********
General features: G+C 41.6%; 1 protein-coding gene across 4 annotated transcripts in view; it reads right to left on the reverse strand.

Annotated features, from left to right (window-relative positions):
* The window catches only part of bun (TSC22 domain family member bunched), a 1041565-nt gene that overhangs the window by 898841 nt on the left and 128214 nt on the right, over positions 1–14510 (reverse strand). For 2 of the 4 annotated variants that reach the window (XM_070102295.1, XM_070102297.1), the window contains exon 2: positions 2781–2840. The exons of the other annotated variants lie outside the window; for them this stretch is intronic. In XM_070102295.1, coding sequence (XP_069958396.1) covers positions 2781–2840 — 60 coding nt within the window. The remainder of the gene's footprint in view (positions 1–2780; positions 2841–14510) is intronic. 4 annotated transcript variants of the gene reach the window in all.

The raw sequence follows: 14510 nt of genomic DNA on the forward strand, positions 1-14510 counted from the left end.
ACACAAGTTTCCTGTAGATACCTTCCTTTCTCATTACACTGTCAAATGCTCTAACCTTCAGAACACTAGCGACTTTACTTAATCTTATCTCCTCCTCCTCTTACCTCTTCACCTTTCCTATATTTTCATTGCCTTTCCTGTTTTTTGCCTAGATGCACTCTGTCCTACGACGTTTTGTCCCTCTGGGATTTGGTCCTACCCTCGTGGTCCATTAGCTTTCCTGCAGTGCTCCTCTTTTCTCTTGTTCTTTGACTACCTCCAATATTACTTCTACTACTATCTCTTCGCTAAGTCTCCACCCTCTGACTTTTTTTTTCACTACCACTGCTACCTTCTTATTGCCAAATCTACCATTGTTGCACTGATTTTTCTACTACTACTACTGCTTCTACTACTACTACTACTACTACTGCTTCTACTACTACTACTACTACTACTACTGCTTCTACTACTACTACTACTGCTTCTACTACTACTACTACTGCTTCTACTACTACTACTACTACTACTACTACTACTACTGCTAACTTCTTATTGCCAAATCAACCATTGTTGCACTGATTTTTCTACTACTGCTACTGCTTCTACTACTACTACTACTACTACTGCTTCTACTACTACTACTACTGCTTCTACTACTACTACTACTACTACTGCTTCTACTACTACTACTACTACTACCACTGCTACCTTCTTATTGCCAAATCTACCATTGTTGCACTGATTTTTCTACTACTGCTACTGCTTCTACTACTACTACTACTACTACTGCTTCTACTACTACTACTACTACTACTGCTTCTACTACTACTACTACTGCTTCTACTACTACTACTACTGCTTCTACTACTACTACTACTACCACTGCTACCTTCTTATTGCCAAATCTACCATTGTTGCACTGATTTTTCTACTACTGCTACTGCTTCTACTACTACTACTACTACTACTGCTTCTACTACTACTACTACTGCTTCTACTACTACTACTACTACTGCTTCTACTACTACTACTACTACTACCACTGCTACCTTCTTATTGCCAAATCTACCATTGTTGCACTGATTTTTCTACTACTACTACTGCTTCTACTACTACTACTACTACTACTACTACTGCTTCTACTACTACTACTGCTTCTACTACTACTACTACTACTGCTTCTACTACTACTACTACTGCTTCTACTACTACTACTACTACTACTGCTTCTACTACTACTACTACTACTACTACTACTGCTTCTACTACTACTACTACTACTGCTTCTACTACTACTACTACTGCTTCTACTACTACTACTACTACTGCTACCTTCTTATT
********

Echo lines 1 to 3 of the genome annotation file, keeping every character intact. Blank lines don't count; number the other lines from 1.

General features: G+C 41.6%; 1 protein-coding gene across 4 annotated transcripts in view; it reads right to left on the reverse strand.

Annotated features, from left to right (window-relative positions):
* The window catches only part of bun (TSC22 domain family member bunched), a 1041565-nt gene that overhangs the window by 898841 nt on the left and 128214 nt on the right, over positions 1–14510 (reverse strand). For 2 of the 4 annotated variants that reach the window (XM_070102295.1, XM_070102297.1), the window contains exon 2: positions 2781–2840. The exons of the other annotated variants lie outside the window; for them this stretch is intronic. In XM_070102295.1, coding sequence (XP_069958396.1) covers positions 2781–2840 — 60 coding nt within the window. The remainder of the gene's footprint in view (positions 1–2780; positions 2841–14510) is intronic. 4 annotated transcript variants of the gene reach the window in all.